This kind of framing allows others to understand that what is behind your communication is not the word of law, but comes from your perspective and context. It is thus less threatening, and becomes more a contribution to the whole and potential further discussion. Also, are you properly framing by focusing on the relationship and using inclusiveness in your language – in other words, are you making this an ‘us’ together issue, or a ‘me’ versus ‘you’ issue?

3. Equally valuable is expressing very clearly our expectations, on the smallest to largest thing: What do you want that memo to look like? Exactly how often do you want reporting done and in what format? Do you expect 110% on this project? What kind of feedback do you expect? The clarity this provides can mean saving a lot of time, tears and potentially damaging exchanges. Both setting expectations and framing in part contribute to what Robert Cialdini examines in his new book, Pre-Suasion: A Revolutionary Way to Influence and Persuade, even before a conversation starts, before the favour is asked, or the collaboration begins, etc.

4. Using positive language instead of negatively framed language can completely reverse the direction of influence. Are you shutting down thinking, and raising walls with your choice of words or focus? Or are you opening thinking and conversation up to opportunities, bigger picture thinking, innovation, and resolution?

An example would be saying “You haven’t listened at all to what I said, have you?”, which elicits an immediate defensive reaction and shuts down collaboration, versus “I really need you to listen right now so we get this right – I know I can count on you for our success,” which clearly states a desired behaviour and is encouraging as well.

5. Related to positively framed language is the idea of assertiveness: communicating in a way that expresses something in terms of our needs, clarifying what behaviours are undesirable and which are desired in meeting those needs. This eliminates finger-pointing, focuses on a tangible, positive vision, and communicates healthy boundaries, all leading to better outcomes.

6. We also express ourselves through our body language: there are a hundred ways we can shut down or conversely open up a conversation, through facial expression, gestures, positioning and posture. Is your body language creating tension (e.g., sitting or standing directly in front of someone), showing openness (e.g., palms open and upward), demonstrating authority and insight (e.g., holding your chin while promising to give something some thought), or communicating fear (e.g., rubbing your neck or fiddling with jewellery)?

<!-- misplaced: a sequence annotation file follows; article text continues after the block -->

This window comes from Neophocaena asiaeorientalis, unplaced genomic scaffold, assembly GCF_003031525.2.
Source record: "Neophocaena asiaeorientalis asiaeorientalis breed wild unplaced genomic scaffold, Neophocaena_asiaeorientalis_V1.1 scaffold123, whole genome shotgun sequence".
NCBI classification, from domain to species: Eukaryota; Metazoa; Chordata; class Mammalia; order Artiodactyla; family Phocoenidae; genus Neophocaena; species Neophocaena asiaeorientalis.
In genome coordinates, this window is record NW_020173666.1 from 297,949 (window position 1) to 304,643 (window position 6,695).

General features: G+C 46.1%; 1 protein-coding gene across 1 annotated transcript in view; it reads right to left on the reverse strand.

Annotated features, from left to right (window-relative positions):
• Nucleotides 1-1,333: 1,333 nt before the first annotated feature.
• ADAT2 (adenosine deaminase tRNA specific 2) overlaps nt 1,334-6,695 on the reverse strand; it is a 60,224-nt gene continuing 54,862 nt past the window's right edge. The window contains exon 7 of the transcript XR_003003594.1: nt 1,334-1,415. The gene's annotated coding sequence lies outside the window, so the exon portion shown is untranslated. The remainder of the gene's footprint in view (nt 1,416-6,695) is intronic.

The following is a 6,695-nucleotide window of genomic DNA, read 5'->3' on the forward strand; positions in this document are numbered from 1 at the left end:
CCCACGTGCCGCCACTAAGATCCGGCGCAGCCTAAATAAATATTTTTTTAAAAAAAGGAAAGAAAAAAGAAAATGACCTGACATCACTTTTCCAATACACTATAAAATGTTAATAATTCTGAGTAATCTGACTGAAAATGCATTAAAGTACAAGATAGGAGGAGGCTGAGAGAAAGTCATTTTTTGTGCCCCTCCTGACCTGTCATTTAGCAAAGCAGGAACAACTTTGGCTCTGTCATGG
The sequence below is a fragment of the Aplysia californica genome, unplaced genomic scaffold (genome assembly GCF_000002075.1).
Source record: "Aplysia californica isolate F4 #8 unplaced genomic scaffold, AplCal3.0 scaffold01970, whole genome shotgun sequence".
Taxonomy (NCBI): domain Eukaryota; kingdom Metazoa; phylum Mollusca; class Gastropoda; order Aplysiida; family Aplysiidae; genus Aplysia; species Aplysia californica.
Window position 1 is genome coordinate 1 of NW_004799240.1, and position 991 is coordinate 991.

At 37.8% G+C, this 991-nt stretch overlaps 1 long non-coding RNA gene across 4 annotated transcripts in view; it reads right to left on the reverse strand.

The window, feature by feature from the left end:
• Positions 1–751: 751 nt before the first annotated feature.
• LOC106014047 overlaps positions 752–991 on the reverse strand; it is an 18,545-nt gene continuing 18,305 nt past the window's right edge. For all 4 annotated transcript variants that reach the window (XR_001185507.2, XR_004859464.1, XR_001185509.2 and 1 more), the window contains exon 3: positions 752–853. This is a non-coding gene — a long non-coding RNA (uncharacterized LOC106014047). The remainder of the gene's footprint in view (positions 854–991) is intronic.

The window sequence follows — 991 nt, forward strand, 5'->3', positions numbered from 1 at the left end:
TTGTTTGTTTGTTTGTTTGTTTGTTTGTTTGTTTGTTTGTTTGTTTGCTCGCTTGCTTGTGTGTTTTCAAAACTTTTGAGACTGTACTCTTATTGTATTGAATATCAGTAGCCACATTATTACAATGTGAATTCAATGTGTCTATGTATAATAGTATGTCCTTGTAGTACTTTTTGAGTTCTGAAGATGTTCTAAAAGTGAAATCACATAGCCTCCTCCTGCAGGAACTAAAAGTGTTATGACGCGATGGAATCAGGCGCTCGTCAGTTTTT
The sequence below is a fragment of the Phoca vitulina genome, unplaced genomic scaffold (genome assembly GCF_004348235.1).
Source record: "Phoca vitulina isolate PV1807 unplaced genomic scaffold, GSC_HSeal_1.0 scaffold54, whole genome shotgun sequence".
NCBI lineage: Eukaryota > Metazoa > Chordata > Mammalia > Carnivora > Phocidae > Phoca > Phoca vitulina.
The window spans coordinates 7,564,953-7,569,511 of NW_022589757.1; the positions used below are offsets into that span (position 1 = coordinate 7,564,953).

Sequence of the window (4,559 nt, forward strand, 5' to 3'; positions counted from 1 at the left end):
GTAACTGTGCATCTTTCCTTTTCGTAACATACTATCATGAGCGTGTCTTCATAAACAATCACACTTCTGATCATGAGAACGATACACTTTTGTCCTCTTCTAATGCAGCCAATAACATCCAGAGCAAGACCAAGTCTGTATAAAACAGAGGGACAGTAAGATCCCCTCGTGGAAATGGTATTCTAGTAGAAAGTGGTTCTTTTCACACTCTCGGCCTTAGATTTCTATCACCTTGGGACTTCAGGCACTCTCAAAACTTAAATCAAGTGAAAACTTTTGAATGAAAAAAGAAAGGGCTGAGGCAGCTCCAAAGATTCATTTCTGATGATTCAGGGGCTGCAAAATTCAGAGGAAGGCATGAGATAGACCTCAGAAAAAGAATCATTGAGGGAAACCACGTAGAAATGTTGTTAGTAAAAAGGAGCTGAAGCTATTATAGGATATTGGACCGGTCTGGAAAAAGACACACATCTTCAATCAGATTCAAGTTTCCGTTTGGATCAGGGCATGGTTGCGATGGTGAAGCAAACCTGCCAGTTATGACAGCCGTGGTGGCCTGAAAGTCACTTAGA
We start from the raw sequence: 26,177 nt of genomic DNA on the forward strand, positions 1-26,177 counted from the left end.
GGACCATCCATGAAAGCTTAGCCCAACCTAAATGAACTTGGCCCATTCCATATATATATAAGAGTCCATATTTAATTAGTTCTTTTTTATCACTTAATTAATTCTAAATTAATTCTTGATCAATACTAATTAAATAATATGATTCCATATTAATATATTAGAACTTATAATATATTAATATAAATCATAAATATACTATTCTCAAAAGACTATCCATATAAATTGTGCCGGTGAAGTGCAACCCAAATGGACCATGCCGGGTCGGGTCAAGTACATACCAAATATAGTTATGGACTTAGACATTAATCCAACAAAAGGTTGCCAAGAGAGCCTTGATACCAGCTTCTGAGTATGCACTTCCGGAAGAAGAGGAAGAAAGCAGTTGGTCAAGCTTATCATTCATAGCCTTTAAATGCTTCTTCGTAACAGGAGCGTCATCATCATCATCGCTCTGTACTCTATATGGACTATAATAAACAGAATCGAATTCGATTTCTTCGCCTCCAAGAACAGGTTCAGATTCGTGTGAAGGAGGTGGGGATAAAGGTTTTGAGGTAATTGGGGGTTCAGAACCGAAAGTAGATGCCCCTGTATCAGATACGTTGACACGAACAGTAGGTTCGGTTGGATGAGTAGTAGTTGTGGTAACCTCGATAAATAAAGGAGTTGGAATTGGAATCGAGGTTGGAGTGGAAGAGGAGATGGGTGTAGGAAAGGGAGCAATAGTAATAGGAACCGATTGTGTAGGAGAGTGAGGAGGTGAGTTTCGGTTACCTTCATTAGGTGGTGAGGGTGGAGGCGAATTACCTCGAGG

7. And last but not least – a very minor but effective touch to communication that has a proven positive influence on getting someone to be more open: simply using a person’s name and a sincere greeting every time you connect with them (“Hi Suki, what can I do for you?” or “Hi Ethan, how is your day going?”).

As leaders it is time to practice, practice, practice! Research shows the more influence we have, or even think we have, the happier we feel. So work on the one area we all possess, our personal expressiveness, and you will be motivated by the success you have engaging others and gaining consensus on work issues with your colleagues.

To dig deeper into the topic of influence and communication – whether or not you’re in a leadership role – see our upcoming course dates in Ottawa for Using Positive Influencing Skills in the Workplace. If you’re in need of a group training session, contact Sophie at sgouedard@pmctraining.com or 613-234-2020 ext. 21.

“Instructor was amazing, very engaging, knowledgeable and humorous.” – Elaine Sicoli

“I have already emailed both my managers about the course and encouraged them to take it as well as recommend it to the rest of the team.” – Sandy

“The instructor was the best instructor I’ve ever had. She was very enthusiastic and shows passion in what she does. Very well spoken. It was great.” – Nadia Dossas